Herd had its world première on Sat 26 Aug at FrightFest, UK home entertainment release (digital/DVD) follows on 23rd October 2023 (High Fliers)
At the beginning of Herd, Jamie Miller (Ellen Adair) and her wife Alex Kanai (Mitzi Akaha) have become divided. After the stillbirth of their daughter, a chill has entered their relationship, and while they have arranged a week-long canoeing adventure, far from their city home, intended to bring them closer together again, Jamie already thinks they are just “postponing the inevitable” – and although she is a country girl born and bred, this will be the nearest she has been in a long time to her estranged father Robert (Corbin Bernsen), a bullying, homophobic bigot who drove her away years ago.
As Jamie and Alex confront one another with painful truths on their camping trip, an accident will lead to Alex becoming physically hurt too. The couple will limp out onto the road, only to discover that in the few days they have been alone on the water, civilisation as they know it has broken down. An outbreak has created zombie-like hordes of infected ‘heps’ who, while “docile if unthreatened”, respond aggressively to antagonism, and readily pass on their condition with a scratch. In these backwoods, Big John Gruber (Jeremy Holm) has quickly organised local men to build a defensive compound which will accommodate and protect their families, while a semi-professional militia led by the sociopathic Sterling (Timothy V. Murphy) has gone its own way. As these two groups become ever more hostile in their race to secure this small town’s dwindling resources, they are enacting their own version of George Miller’s post-apocalyptic Mad Max 2 (1981). No wonder, amid such machismo, combat and violence, that the heps are so restless and riled – but all this division might paradoxically be giving Jamie perspective on what she has with Alex that is worth keeping after all.
If Steven Pierce’s feature, co-written with James Allerdyce, is to be classed as a zombie film, then it falls very much into the model of sociopolitical allegory favoured by George A. Romero – and indeed comes closest to his Day of the Dead (1985) and Survival of the Dead (2009). For it is the polarisations of contemporary America that are this film’s real target, with the heps barely featuring at all, and serving largely to reflect and amplify the anxieties and aggressions of the uninfected who are, for the most part, the film’s real monsters. The rural district where most of the film takes place is deep in MAGA land – a region whose menfolk are god-fearing, gun-toting rednecks, shallow thinking and trigger happy to a T, as they cosplay fascism with real bullets, make life-or-death decisions about a rapidly spreading disease that they fatally misunderstand, and pass down their toxic masculinity to the next generation.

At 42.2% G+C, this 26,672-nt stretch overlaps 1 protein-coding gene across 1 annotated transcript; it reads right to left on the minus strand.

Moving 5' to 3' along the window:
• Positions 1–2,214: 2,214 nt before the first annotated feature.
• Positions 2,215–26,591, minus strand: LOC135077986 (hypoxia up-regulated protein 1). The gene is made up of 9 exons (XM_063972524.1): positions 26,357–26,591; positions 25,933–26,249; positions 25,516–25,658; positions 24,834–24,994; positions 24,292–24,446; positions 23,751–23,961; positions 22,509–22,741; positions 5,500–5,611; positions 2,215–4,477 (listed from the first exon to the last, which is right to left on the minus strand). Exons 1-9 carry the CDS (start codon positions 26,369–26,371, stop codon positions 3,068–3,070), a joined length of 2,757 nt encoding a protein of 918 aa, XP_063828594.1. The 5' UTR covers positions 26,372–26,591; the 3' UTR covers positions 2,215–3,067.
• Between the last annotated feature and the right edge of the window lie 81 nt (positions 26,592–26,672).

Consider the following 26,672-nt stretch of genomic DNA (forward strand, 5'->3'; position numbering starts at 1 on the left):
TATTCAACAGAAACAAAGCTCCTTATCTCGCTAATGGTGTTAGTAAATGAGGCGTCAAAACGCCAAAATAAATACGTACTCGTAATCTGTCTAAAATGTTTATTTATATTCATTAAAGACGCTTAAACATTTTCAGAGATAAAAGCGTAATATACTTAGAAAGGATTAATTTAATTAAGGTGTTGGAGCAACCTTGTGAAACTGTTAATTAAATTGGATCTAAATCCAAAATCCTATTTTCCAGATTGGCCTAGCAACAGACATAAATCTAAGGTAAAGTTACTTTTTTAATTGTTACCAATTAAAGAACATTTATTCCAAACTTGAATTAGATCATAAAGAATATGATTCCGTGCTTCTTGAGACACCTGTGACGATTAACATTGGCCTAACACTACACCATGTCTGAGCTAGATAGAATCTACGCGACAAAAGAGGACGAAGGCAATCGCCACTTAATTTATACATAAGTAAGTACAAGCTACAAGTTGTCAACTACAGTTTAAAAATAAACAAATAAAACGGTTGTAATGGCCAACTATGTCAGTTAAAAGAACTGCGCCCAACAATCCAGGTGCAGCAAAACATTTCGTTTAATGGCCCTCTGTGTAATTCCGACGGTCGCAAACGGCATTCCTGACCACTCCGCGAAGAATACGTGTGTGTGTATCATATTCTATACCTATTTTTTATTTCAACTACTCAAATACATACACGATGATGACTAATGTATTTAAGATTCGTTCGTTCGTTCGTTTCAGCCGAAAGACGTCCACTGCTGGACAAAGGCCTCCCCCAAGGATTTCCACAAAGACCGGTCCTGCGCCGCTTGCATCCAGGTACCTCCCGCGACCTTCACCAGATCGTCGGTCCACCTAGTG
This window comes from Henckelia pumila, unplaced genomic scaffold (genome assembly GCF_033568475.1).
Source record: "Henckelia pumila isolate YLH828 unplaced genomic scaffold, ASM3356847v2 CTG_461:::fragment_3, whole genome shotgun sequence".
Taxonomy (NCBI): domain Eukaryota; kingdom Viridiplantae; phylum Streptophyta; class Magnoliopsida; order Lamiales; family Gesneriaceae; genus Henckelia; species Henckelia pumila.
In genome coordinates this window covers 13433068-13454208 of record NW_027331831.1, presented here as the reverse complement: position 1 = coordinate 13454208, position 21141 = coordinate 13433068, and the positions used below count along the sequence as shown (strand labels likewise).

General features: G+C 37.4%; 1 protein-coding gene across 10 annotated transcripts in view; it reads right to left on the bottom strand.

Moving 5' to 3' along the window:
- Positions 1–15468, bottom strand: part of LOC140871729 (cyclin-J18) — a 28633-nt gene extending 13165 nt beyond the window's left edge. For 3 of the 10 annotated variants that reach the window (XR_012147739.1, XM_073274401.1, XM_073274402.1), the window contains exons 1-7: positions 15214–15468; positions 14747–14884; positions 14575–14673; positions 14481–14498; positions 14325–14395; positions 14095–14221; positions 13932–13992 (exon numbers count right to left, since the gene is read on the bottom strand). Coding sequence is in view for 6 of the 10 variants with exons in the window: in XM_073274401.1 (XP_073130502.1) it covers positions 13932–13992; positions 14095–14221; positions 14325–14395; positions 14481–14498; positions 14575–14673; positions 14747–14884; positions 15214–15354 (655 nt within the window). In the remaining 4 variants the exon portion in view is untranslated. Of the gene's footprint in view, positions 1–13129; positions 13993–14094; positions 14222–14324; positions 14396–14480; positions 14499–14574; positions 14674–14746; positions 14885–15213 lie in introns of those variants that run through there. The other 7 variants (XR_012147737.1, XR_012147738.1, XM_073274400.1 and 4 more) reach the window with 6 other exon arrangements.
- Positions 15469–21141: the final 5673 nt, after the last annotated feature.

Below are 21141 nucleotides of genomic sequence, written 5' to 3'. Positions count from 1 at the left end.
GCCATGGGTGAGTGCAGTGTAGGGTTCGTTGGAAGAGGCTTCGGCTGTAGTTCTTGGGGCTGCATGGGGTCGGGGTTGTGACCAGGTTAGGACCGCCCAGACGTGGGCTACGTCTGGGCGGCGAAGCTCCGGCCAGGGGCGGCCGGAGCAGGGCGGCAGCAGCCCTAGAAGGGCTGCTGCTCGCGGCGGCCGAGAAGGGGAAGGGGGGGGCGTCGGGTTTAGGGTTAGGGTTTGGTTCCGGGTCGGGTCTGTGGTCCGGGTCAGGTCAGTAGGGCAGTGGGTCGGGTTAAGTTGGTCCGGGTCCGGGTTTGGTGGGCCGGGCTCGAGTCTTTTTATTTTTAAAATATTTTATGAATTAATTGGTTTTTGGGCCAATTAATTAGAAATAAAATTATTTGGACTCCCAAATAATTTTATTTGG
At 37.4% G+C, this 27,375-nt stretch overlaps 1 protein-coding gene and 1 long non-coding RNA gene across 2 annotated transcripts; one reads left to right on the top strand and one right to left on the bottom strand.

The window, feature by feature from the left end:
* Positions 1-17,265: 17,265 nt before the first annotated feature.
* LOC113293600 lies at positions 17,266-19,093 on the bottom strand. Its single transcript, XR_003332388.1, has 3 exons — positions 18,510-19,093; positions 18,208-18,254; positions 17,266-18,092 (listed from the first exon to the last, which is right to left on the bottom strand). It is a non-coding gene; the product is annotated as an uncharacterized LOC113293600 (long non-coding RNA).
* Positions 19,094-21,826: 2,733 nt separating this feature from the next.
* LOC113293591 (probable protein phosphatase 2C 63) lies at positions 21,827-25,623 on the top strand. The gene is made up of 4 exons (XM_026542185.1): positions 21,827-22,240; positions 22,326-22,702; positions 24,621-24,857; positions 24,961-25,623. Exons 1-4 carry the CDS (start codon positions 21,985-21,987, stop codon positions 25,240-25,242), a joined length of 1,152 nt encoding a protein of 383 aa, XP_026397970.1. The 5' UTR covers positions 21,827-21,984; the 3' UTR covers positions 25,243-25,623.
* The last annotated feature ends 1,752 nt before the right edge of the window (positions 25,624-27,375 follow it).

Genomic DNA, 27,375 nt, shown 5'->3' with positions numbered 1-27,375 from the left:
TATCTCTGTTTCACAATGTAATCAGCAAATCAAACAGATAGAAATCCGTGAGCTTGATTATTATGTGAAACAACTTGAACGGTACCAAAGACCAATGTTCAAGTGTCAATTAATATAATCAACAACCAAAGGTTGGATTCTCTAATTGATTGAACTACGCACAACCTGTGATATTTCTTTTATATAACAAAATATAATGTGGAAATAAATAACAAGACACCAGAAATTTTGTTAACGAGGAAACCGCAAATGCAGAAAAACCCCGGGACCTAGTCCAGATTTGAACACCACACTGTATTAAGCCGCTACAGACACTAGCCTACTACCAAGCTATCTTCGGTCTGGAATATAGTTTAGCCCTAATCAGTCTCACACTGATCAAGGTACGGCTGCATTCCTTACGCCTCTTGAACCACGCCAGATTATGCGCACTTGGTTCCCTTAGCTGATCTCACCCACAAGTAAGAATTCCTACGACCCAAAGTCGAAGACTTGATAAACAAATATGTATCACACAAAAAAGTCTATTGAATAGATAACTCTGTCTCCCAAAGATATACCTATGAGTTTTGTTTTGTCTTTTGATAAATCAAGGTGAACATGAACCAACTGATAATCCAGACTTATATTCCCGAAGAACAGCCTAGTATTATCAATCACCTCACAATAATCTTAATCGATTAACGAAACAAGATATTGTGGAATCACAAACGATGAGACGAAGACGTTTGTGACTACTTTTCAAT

Robert may be dead, but the pernicious patriarchy that he embodied lives on in his various male acolytes – who expressly regard him as a dad to them. Only Big John shows open-mindedness, consideration and respect, preferring to ask questions where the men under him would just shoot first – but his exceptional qualities make him unlikely to last long in an environment that eschews basic medical science and rewards brute force. There is little place for an urban gay couple here, and soon Jamie and Alex, like Dorothy Gale trapped in Oz, “just want to go home.” Yet ironically, Jamie is home, and if she is ever to be reconciled with Alex, she must also work through her conflicted feelings about her late father whose bad qualities she experienced at first hand, but whose better side she is now discovering through others.
With a title which combines associations with America’s rural ranch lands, with an easily manipulated populace, and with a kind of disease immunity, Herd is a portrait of a society at vicious odds with itself, and primed to explode, as though the old west, with its territorial disputes and shootouts, had never ended. Yet in its central couple it offers an alternative model, and the possibility of healing, both personal and national.
strap: Steven Pierce’s outbreak horror shows America’s illiberal heartland in rapid, self-inflicted collapse during a misunderstood pandemic
© Anton Bitel